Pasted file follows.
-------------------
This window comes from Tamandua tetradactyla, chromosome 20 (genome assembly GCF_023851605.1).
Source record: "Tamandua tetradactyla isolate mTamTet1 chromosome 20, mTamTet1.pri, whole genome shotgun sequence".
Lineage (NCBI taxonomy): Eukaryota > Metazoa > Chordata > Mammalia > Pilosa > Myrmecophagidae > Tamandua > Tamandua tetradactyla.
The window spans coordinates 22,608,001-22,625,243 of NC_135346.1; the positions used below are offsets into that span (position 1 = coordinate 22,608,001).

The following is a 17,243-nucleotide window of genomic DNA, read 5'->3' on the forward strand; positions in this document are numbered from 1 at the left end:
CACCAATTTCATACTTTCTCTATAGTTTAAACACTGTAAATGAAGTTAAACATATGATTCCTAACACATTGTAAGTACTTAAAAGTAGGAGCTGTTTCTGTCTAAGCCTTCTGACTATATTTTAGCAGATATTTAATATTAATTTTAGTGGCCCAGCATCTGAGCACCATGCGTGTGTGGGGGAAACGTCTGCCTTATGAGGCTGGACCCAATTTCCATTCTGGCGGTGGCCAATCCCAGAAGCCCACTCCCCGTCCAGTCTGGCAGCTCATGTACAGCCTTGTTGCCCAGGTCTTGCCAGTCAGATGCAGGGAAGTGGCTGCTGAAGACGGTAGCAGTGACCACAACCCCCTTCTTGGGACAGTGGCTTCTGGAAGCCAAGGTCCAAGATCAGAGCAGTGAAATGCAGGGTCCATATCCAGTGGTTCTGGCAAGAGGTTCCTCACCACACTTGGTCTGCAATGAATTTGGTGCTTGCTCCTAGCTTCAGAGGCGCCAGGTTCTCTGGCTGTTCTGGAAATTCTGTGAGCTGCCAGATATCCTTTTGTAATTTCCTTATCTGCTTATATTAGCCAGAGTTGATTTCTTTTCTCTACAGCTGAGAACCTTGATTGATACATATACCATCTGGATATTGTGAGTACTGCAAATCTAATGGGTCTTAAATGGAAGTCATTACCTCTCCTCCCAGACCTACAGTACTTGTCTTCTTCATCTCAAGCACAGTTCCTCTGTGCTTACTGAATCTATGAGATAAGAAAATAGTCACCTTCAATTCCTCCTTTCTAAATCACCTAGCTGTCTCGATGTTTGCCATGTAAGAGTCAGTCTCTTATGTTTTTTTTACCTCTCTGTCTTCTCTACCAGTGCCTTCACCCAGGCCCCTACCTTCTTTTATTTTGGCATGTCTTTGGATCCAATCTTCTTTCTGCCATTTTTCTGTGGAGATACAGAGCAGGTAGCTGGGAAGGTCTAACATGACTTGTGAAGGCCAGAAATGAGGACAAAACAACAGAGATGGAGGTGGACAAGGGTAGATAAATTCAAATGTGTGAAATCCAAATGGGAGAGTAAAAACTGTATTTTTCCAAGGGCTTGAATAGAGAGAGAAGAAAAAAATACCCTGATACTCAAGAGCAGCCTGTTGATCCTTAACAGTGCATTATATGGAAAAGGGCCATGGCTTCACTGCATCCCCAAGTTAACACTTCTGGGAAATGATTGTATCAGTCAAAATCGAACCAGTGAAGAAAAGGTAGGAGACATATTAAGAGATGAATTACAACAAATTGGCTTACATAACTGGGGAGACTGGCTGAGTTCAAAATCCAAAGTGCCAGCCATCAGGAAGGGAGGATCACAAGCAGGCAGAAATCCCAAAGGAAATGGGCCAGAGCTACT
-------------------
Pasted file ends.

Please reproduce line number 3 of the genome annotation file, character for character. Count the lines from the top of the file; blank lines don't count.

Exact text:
Lineage (NCBI taxonomy): Eukaryota > Metazoa > Chordata > Mammalia > Pilosa > Myrmecophagidae > Tamandua > Tamandua tetradactyla.